Overview

Earth acoustic threats

The increasing pressure of human activities on ecosystems poses unprecedented risks for biodiversity, human well-being, and the overall health of the Earth. We are experiencing both widespread and drastic changes to the natural landscape together with significant depletions of natural resources and contamination of the atmosphere, water, and soil. Pollution of these primary resources is altering many biological, geological, and meteorological processes, which are ultimately having dramatic consequences on many earth system functions. However, sounds produced by anthropogenic activities are largely overlooked as a serious threat to natural systems.. This type of acoustic perturbation may seriously disrupt communication mechanisms, causing both short-term and long-term disturbances in populations, including humans. Other threats, such as habitat fragmentation, biological invasions or climate change, may also alter phenological, behavioural or ecological aspects of acoustic communication in animal species and communities.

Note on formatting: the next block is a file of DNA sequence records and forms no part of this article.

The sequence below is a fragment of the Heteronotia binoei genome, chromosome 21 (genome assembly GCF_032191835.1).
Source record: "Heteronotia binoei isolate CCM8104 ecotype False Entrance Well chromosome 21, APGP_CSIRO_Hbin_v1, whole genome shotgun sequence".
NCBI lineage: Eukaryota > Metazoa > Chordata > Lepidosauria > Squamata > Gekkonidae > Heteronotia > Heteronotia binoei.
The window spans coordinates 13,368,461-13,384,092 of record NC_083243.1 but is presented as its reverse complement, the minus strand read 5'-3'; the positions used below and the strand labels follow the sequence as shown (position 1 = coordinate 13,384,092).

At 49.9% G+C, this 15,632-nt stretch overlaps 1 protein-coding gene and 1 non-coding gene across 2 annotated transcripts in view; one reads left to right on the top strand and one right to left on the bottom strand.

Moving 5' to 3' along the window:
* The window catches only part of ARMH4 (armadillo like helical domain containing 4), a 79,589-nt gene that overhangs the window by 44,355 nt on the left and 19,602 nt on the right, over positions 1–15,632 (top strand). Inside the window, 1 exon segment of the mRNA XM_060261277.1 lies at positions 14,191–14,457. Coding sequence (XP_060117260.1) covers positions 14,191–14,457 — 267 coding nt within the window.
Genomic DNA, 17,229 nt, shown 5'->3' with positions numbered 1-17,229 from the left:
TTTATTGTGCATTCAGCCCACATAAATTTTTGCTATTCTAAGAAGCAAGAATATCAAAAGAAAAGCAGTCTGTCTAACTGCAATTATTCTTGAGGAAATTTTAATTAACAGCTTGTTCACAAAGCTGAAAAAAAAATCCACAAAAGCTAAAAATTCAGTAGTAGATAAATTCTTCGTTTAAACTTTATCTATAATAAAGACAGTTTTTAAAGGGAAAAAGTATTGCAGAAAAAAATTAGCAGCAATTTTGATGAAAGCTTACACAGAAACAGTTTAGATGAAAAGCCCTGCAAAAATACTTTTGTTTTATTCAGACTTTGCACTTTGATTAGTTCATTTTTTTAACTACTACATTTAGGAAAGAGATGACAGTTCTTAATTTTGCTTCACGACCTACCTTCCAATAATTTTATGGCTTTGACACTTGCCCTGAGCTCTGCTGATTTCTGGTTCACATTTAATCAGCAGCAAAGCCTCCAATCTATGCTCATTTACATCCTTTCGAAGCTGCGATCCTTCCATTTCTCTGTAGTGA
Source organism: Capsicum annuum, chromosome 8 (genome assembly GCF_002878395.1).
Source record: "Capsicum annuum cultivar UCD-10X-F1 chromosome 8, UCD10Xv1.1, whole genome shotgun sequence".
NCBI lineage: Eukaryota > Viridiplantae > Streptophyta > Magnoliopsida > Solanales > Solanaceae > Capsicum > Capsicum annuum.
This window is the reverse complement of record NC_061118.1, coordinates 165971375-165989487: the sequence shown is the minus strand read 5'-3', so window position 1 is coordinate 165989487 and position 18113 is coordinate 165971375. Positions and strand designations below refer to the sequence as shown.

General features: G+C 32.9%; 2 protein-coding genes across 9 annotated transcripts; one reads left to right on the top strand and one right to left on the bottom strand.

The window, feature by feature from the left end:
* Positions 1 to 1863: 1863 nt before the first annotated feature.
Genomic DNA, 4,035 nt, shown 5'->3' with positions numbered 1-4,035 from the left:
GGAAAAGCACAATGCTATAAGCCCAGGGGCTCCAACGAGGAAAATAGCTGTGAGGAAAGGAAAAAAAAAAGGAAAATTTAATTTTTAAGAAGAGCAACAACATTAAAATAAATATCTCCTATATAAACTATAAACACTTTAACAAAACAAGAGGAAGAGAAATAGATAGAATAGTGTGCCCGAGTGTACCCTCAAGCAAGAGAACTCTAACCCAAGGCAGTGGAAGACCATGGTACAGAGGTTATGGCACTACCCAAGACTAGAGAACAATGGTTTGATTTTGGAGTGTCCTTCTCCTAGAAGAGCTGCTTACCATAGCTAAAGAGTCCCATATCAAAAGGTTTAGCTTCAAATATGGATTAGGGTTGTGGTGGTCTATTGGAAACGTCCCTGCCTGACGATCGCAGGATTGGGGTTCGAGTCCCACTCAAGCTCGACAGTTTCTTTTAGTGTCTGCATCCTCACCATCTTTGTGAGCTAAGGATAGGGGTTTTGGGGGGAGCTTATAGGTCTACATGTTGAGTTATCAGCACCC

Animal communication

Many organisms use acoustic mechanisms to communicate, forage and reproduce. Bird song is one of the best known examples where acoustic cues are used to create and maintain complex intra and inter-specific relationships. This acoustic information can reveal important information on ecological patterns and processes over a range of scales, from an individual, to a population, and all the way up to a whole community.

Soundscape approach

The soundscape, defined as all of the sounds in particular location, presents a very promising area for new investigations and research. An intact functioning soundscape plays a key role in maintaining animal populations because the quality of the soundscape directly influences biological processes, including but not limited to territorial settlement, pair formation and predation avoidance.

Aim of the symposium

Despite the popularity of bioacoustic studies and related fields like psychoacoustics and acoustic ecology, there are very few works in the literature that have investigated the relationships between the soundscape and the landscape. Therefore, the aim of this symposium is to create an opportunity for scholars and students to meet and discuss theories, methods and the development of applications for analysing soundscapes across a wide range of spatial-temporal scales.

The meeting will also be a great occasion to discuss the possibility of creating a new scientific society to:

  1. Develop ecological and acoustic themes
  2. Educate younger generations on the ecology of sound
  3. Coordinate research projects and create opportunities for young scientists to develop ideas and projects.
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